Even classical historians could only guess at what caused Spartacus to stop where he did, once again on the very precipice of freedom. Much of it may have had to do with the fact that Spartacus’ ragtag rebel army was simply exhausted, incapable of going a step farther after the arduous winter they had suffered. Some historians speculate that the victory over the Roman vanguard had once again gone to the rebels’ heads. They may have hoped that all their struggles were merely temporary setbacks and that they could still defeat Crassus if Spartacus would only lead them. Yet most historians agree, and it would appear, that Spartacus himself wanted nothing more than to head back toward the Alps.
Whatever happened, the rebel army came to a halt on the banks of the Silarius River. It is very plausible that the rebels wanted to bring the fight to Crassus, and if that was the case, Spartacus was faced with a terrible choice. Should he do once more what he had done with Crixus, and with the other band of Germans and Gauls, and leave them to the fate they’d chosen? Spartacus could have easily chosen to take a few sympathizers and flee north; the remaining men might have slowed Crassus down long enough for Spartacus, at least, to make his escape. But Crixus had already been killed, and so had the others that Spartacus had left behind. He wouldn’t have any more of the rebels’ blood on his conscience. So, fatally, Spartacus decided to stay.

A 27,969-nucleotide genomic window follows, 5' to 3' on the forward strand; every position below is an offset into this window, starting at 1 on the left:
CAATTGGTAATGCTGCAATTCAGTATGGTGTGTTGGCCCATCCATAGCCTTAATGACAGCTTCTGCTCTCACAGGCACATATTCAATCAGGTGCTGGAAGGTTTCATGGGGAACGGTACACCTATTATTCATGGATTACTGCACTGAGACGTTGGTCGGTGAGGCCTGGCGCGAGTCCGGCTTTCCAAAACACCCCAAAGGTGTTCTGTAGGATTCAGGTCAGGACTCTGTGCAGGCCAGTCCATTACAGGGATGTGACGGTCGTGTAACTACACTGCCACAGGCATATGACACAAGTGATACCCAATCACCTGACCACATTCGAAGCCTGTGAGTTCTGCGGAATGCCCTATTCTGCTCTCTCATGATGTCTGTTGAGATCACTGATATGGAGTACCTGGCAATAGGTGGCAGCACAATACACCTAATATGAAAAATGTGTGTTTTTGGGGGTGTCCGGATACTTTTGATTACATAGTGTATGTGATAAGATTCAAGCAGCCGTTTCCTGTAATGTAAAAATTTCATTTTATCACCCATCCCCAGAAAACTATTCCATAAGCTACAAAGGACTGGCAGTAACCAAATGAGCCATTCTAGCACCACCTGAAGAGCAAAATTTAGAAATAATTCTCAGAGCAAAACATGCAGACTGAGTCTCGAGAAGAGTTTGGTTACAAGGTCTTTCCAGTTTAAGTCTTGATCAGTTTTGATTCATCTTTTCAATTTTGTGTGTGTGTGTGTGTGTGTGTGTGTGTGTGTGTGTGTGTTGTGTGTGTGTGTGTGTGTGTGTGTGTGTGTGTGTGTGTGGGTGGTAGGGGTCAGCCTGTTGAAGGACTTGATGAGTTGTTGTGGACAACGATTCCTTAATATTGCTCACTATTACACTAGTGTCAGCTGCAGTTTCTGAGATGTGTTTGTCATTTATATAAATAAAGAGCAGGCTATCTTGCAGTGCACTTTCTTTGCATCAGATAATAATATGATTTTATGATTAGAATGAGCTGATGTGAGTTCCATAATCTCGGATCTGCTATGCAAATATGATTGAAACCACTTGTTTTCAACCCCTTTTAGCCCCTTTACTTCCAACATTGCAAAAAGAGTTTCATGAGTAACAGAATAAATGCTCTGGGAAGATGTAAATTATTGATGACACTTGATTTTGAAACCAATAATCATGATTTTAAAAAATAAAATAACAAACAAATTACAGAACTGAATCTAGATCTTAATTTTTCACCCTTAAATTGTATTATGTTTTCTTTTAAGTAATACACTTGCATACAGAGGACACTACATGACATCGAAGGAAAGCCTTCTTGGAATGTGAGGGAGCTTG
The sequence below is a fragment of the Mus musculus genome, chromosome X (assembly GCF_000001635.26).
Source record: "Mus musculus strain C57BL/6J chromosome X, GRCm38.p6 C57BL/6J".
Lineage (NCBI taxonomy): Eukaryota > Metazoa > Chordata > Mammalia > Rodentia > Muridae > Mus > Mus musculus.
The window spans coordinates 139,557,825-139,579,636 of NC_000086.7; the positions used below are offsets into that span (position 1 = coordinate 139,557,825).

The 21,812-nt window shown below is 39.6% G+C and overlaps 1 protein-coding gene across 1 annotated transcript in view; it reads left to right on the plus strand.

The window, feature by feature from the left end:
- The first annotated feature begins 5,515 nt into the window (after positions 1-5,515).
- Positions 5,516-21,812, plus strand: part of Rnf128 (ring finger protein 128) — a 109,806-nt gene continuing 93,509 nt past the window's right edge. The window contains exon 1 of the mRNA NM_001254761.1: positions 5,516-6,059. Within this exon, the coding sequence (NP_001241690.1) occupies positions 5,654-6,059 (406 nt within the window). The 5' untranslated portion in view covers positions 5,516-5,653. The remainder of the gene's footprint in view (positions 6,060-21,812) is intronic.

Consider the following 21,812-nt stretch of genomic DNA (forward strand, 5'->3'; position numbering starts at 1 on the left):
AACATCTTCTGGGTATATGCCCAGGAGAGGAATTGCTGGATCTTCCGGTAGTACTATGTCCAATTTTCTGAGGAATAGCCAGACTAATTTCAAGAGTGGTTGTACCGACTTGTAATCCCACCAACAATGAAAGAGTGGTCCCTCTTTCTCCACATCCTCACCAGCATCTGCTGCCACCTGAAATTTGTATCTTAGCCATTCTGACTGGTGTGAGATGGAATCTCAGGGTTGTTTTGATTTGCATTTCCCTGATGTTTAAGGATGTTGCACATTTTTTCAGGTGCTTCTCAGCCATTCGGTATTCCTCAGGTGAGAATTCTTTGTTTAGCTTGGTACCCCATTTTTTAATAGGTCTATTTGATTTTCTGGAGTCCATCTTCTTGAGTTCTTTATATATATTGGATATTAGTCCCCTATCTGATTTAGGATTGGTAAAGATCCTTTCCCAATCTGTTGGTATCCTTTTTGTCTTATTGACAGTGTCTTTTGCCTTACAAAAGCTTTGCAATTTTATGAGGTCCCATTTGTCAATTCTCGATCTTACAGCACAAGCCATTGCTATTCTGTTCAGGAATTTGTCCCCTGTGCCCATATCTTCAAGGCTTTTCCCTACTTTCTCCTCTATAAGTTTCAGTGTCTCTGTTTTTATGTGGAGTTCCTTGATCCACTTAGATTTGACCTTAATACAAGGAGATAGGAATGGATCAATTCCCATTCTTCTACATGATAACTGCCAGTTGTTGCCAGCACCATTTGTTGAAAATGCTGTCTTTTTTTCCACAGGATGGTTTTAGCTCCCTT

As he’d done after the death of Crixus, however, Spartacus committed a dark and ironic act after hearing about the deaths of the 12,300 men. Perhaps in a last bid to dissuade his men from fighting Crassus in open battle, or perhaps simply to fuel their fighting spirit, he ordered that one of the Roman prisoners be brought to him. A cross was made by nailing together two long planks of wood. Then the prisoner, bound and held down, was dragged onto the cross. A single nail was driven through his ankles and into the wood; two more were hammered painfully through the long tendons of his wrists. Blood soaked the wood and ran down his skin, and as he screamed in agony, the rebels hauled the cross upright. And the Roman hung crucified against the gray winter sky, dying slowly and in terrible agony as Spartacus’ whole army watched.
Spartacus turned to his troops and told them that if they stayed, if they fought, and if they lost, then this was what would happen to them. They would be crucified, and they would die the ugliest, most painful death imaginable. Crassus would make sure of that.
But the men stayed. And Spartacus was faced one last time with the deadliest choice of all: fight or die.